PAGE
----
U.S. District Judge Alison Nathan ruled Monday that Christian Charles’ copyright suit was barred by the statute of limitations.
Charles was the director of “Comedian,” the 2002 documentary starring Seinfeld. During that shoot, Charles filmed Seinfeld and a friend on a cross-country trip. He alleged in his suit that he later pitched Seinfeld an idea for a show in which he and a friend drive around.
The idea sat around until 2011, when Seinfeld began developing “Comedians in Cars Getting Coffee.” Charles worked on the project, but the two had a dispute over whether he would be paid to direct episodes on a work-for-hire basis, as Seinfeld wanted, or whether he would be given ownership and a piece of the backend, as Charles wanted. The relationship fell apart in 2012, and Charles had no further involvement in the show.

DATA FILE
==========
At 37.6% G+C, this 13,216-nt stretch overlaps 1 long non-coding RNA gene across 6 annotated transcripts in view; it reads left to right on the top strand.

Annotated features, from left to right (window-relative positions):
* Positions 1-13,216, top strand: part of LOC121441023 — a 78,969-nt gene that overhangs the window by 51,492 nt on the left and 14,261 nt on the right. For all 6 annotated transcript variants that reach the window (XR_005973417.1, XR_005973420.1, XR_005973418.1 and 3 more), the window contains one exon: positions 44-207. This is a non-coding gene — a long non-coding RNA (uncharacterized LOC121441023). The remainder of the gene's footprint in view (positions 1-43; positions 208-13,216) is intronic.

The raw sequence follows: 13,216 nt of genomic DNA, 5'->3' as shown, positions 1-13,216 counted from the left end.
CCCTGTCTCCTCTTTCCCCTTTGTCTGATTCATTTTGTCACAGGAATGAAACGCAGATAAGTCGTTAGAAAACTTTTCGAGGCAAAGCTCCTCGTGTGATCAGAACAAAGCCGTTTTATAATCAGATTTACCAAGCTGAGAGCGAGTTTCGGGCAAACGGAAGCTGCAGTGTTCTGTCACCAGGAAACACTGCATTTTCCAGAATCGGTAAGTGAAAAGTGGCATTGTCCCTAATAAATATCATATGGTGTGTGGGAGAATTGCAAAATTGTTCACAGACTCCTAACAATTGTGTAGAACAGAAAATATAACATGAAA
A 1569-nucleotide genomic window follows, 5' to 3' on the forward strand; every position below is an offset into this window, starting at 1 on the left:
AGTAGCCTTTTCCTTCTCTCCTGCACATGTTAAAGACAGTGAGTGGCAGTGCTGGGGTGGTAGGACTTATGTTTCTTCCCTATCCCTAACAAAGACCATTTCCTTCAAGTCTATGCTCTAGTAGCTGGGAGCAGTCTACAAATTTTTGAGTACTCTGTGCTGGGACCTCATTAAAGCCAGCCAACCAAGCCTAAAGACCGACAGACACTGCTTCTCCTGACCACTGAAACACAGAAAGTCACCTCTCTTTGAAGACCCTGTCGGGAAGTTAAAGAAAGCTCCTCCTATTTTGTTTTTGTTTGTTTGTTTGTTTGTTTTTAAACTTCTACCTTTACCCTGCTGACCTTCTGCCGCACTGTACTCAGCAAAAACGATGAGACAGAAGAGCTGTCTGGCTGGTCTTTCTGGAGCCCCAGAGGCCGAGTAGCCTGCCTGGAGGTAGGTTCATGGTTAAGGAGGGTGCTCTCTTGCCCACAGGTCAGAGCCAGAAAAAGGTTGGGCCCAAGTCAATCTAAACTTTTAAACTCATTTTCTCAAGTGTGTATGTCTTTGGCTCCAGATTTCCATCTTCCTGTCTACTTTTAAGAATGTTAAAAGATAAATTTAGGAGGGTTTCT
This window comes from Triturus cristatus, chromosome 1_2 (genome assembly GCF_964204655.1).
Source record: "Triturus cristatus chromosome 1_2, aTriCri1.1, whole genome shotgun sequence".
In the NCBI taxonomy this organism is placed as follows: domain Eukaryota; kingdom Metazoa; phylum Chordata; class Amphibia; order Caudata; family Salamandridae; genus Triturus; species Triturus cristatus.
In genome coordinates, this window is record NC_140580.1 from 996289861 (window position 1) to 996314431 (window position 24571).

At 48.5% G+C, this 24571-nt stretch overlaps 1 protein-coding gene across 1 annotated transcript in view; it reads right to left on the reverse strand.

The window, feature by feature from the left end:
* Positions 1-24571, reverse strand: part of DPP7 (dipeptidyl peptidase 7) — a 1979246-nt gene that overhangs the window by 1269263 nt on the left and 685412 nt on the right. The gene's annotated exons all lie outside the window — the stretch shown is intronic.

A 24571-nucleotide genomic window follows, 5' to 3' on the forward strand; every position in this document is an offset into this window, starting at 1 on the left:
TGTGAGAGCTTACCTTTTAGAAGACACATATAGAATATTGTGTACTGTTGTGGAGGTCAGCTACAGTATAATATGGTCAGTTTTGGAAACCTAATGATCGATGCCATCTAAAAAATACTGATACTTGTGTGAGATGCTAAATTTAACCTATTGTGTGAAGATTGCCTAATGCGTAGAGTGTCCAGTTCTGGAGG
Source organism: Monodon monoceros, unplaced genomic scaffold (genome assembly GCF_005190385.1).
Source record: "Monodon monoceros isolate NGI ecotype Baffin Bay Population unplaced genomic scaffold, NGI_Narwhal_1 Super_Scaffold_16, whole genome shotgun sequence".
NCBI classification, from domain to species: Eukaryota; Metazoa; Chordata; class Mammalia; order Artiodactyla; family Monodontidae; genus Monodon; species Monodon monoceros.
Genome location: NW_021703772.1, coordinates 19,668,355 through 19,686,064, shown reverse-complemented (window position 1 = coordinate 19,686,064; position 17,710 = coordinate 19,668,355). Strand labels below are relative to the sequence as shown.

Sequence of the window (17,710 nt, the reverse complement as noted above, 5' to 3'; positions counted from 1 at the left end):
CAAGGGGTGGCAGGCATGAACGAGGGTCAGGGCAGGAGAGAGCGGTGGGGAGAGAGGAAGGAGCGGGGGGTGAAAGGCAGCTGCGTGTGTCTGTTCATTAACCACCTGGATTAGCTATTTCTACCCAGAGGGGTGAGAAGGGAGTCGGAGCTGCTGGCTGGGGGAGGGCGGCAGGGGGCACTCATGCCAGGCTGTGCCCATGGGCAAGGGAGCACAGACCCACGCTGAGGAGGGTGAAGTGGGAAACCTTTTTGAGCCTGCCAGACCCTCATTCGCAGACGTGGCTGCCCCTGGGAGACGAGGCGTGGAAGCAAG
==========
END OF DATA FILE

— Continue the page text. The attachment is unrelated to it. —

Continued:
The show debuted on Sony Crackle, and later moved to Netflix. In December 2017, five years after parting ways with Seinfeld, Charles filed a copyright infringement suit. Seinfeld’s attorneys have argued that the suit was barred by the three-year statute of limitations.
Seinfeld’s attorneys have also said that Charles released any claims against Seinfeld in 2012, when he agreed to be paid $107,734.41 for his work on the show.
Nathan dismissed the suit on statute of limitations grounds.
“Because Charles was on notice that his ownership claim had been repudiated since at least 2012, his infringement claim is time-barred,” she wrote.
Seinfield’s attorney, Orin Snyder, called the ruling a “complete vindication.”
“Jerry created ‘Comedians in Cars’ and this lawsuit was nothing but a money-grab seeking to capitalize on the success of the show,” Snyder said in a statement. “We are pleased that the Court saw through the noise and dismissed the case.”